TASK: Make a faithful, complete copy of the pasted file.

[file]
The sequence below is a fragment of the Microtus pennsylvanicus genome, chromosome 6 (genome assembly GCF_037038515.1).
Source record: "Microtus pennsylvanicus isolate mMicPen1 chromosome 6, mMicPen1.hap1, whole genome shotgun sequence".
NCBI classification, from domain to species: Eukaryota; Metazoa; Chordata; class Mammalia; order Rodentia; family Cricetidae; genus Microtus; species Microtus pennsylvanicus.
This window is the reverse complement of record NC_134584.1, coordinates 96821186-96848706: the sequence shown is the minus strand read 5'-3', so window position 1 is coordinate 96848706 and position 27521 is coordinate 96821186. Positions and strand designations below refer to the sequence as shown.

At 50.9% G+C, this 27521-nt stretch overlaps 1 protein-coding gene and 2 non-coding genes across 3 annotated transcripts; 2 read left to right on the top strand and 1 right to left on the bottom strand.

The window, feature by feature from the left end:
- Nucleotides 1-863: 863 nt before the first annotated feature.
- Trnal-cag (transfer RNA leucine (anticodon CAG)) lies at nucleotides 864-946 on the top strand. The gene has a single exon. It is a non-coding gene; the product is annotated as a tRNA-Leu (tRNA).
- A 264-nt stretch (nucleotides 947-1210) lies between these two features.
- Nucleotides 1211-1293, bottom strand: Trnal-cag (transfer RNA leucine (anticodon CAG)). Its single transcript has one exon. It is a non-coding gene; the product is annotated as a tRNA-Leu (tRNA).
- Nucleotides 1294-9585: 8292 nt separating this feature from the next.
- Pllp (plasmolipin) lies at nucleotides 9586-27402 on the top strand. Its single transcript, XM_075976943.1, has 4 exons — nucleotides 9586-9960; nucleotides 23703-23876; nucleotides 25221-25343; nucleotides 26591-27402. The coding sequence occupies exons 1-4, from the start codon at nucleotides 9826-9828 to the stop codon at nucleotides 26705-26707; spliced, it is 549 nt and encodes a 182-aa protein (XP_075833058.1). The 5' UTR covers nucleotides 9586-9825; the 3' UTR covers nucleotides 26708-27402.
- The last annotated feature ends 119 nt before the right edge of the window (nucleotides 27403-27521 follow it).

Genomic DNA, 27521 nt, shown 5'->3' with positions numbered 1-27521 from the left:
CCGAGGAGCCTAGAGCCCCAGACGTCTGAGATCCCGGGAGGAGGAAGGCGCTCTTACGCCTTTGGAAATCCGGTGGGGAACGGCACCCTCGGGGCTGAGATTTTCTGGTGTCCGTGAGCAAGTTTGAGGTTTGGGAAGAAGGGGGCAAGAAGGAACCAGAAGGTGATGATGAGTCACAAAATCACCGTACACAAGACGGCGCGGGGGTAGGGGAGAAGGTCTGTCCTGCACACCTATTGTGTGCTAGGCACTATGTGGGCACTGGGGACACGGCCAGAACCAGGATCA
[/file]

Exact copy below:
The sequence below is a fragment of the Microtus pennsylvanicus genome, chromosome 6 (genome assembly GCF_037038515.1).
Source record: "Microtus pennsylvanicus isolate mMicPen1 chromosome 6, mMicPen1.hap1, whole genome shotgun sequence".
NCBI classification, from domain to species: Eukaryota; Metazoa; Chordata; class Mammalia; order Rodentia; family Cricetidae; genus Microtus; species Microtus pennsylvanicus.
This window is the reverse complement of record NC_134584.1, coordinates 96821186-96848706: the sequence shown is the minus strand read 5'-3', so window position 1 is coordinate 96848706 and position 27521 is coordinate 96821186. Positions and strand designations below refer to the sequence as shown.

At 50.9% G+C, this 27521-nt stretch overlaps 1 protein-coding gene and 2 non-coding genes across 3 annotated transcripts; 2 read left to right on the top strand and 1 right to left on the bottom strand.

The window, feature by feature from the left end:
- Nucleotides 1-863: 863 nt before the first annotated feature.
- Trnal-cag (transfer RNA leucine (anticodon CAG)) lies at nucleotides 864-946 on the top strand. The gene has a single exon. It is a non-coding gene; the product is annotated as a tRNA-Leu (tRNA).
- A 264-nt stretch (nucleotides 947-1210) lies between these two features.
- Nucleotides 1211-1293, bottom strand: Trnal-cag (transfer RNA leucine (anticodon CAG)). Its single transcript has one exon. It is a non-coding gene; the product is annotated as a tRNA-Leu (tRNA).
- Nucleotides 1294-9585: 8292 nt separating this feature from the next.
- Pllp (plasmolipin) lies at nucleotides 9586-27402 on the top strand. Its single transcript, XM_075976943.1, has 4 exons — nucleotides 9586-9960; nucleotides 23703-23876; nucleotides 25221-25343; nucleotides 26591-27402. The coding sequence occupies exons 1-4, from the start codon at nucleotides 9826-9828 to the stop codon at nucleotides 26705-26707; spliced, it is 549 nt and encodes a 182-aa protein (XP_075833058.1). The 5' UTR covers nucleotides 9586-9825; the 3' UTR covers nucleotides 26708-27402.
- The last annotated feature ends 119 nt before the right edge of the window (nucleotides 27403-27521 follow it).

Genomic DNA, 27521 nt, shown 5'->3' with positions numbered 1-27521 from the left:
CCGAGGAGCCTAGAGCCCCAGACGTCTGAGATCCCGGGAGGAGGAAGGCGCTCTTACGCCTTTGGAAATCCGGTGGGGAACGGCACCCTCGGGGCTGAGATTTTCTGGTGTCCGTGAGCAAGTTTGAGGTTTGGGAAGAAGGGGGCAAGAAGGAACCAGAAGGTGATGATGAGTCACAAAATCACCGTACACAAGACGGCGCGGGGGTAGGGGAGAAGGTCTGTCCTGCACACCTATTGTGTGCTAGGCACTATGTGGGCACTGGGGACACGGCCAGAACCAGGATCA